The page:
For many families, making ends meet is a challenge that requires sacrifices.

We know that:

  • Income stability is crucial in developing an environment conducive to learning.
  • 44% of Suncoast households are struggling financially.  We call this population ALICE (Asset-limited, Income Constrained, Employed)

When earned wages don’t support the basic needs of a family and when debt and lack of money management skills rob individuals of their dreams, a cycle of generational poverty can have implications for present and future generations.

United Way Suncoast, with partnership across the community, is committed to breaking this cycle by leading and participating in programs focused on helpings families and individuals increase income and build financial assets.

United Way invests in unique programs designed to help eliminate barriers and assist individuals in their efforts to obtain and retain employment. In addition, United Way actively facilitated a wide range of beneficial partnerships to advance programs designed to help low-income families and individuals achieve financial independence. Among these programs are the following highlights:

  • As part of the Prosperity Campaigns of Hillsborough and Pinellas Counties plus the VITA Programs in Manatee, Sarasota and DeSoto Counties, United Way supports free tax preparation assistance and education regarding Earned Income Tax Credit (EITC) and Child Tax Credit (CTC) at numerous locations throughout the five county region.
  • United Way leads the Individual Development Account (IDA) program, a collaboration of more than 35 community partners dedicated to helping hard-working families and individuals save to accomplish a personal dream of home ownership, continuing education or starting a small business.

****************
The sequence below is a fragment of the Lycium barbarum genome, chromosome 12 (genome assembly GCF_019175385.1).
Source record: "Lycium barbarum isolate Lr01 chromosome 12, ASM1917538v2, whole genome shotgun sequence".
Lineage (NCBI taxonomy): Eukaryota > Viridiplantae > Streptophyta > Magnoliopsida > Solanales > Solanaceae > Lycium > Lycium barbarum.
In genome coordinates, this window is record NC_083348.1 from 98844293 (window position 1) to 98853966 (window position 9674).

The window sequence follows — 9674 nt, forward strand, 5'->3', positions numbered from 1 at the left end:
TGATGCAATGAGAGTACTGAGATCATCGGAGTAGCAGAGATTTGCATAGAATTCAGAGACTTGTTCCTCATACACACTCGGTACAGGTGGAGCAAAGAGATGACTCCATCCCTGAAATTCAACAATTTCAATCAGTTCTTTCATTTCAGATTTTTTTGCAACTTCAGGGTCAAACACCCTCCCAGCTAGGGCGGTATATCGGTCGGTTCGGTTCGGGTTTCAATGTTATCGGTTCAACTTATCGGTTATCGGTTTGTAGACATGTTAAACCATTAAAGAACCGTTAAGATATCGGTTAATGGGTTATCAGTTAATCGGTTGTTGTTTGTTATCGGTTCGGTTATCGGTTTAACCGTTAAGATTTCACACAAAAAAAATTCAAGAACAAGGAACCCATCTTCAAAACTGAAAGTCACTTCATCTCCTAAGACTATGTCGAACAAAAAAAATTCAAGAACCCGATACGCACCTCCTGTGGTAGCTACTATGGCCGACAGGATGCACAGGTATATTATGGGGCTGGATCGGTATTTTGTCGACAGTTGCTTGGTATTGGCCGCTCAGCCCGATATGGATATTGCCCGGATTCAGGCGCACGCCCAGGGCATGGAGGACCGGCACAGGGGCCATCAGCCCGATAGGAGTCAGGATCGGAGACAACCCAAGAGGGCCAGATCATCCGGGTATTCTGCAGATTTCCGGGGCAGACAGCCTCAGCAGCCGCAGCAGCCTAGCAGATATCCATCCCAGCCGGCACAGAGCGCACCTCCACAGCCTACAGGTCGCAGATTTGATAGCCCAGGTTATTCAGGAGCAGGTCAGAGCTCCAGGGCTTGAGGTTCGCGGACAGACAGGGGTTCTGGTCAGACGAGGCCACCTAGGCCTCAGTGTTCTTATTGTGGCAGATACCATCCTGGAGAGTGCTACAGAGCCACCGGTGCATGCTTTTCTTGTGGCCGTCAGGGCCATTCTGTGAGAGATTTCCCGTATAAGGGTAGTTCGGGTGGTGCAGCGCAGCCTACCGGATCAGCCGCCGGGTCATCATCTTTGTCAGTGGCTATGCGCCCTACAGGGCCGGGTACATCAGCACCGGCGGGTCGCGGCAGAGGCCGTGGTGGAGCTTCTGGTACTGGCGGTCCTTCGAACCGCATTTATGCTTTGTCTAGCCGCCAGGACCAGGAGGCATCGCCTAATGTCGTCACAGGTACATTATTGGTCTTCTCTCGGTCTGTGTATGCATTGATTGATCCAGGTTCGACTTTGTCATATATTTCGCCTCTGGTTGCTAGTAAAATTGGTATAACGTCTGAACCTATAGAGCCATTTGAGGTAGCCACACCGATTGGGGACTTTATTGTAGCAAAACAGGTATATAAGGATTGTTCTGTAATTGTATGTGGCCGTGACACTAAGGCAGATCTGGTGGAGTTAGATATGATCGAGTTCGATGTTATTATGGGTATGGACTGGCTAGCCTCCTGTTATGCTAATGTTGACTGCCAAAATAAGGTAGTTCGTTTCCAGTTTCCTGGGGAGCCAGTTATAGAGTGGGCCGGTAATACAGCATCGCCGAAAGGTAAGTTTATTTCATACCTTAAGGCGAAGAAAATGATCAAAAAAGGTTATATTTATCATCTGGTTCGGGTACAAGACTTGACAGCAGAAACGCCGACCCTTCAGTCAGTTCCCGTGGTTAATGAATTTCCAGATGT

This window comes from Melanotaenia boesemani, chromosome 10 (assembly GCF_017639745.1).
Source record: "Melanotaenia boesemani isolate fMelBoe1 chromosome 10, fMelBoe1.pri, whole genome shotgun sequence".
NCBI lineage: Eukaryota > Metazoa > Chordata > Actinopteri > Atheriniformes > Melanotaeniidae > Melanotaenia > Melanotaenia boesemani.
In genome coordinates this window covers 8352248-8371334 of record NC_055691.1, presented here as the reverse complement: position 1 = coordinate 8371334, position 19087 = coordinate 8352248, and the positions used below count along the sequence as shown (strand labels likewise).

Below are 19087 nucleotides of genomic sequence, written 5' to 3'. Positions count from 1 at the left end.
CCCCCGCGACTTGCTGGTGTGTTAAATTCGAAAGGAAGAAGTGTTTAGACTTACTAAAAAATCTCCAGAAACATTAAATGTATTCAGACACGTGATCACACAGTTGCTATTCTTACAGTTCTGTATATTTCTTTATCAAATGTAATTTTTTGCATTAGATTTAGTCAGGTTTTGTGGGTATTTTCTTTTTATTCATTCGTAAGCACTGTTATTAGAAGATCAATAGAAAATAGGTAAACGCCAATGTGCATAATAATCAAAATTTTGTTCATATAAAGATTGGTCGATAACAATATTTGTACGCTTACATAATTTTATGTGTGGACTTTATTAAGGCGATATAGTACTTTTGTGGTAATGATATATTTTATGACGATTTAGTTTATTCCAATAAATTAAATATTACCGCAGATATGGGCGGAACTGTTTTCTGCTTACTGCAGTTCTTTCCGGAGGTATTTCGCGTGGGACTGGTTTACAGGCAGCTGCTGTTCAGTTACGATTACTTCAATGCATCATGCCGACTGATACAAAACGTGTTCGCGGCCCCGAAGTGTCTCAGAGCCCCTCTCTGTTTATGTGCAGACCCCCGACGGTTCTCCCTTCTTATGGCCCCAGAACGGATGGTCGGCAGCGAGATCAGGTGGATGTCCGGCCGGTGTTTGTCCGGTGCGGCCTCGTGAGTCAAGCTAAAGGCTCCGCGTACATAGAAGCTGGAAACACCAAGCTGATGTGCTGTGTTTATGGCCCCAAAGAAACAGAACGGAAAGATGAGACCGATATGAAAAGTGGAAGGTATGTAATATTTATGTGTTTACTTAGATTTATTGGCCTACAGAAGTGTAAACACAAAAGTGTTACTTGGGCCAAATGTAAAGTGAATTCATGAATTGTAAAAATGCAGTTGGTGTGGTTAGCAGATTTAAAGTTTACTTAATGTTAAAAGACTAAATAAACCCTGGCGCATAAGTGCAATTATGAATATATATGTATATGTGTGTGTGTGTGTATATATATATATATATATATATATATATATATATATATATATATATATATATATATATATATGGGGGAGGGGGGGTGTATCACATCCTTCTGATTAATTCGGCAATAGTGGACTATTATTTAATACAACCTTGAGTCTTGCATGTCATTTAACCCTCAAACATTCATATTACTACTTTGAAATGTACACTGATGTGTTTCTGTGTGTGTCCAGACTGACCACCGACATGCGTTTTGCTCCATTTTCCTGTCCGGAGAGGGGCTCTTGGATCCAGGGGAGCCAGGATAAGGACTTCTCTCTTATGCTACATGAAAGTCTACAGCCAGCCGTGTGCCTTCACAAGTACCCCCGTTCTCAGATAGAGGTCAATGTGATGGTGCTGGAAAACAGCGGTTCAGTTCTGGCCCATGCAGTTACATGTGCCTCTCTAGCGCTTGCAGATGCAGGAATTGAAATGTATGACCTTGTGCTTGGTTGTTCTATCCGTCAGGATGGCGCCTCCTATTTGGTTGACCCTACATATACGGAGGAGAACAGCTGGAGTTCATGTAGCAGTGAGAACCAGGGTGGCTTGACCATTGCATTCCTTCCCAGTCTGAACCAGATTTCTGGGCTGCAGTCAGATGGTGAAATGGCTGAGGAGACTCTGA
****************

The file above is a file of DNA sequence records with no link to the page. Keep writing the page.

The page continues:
• Working in partnership with regional agencies, United Way provides individualized guidance to people seeking to repair credit, repair banking relationships and manage their money more effectively.
  • Job training initiatives – Any training efforts that provide individuals with the skills, knowledge and/or credentials that qualify them for a higher paying, stable job.  Please note that while job training has an educational component, it is classified as income because its focus is purely to qualify a person for a better paying or more stable job.  This includes, but is not limited to:
    1. GED training – wraparound support services
    2. Technical training
    3. Certification training and licensure
    4. Job preparation – resume assistance, interview preparation, dress, soft skills, etc.
  • Financial initiatives – Initiatives that help our priority population learn how to keep more of their income. This includes, but is not limited to:
    1. Credit building and repair
    2. VITA (free income tax preparation)
    3. Financial literacy planning and management
    4. Budgeting
    5. Savings
    6. Support for the unbanked/underbanked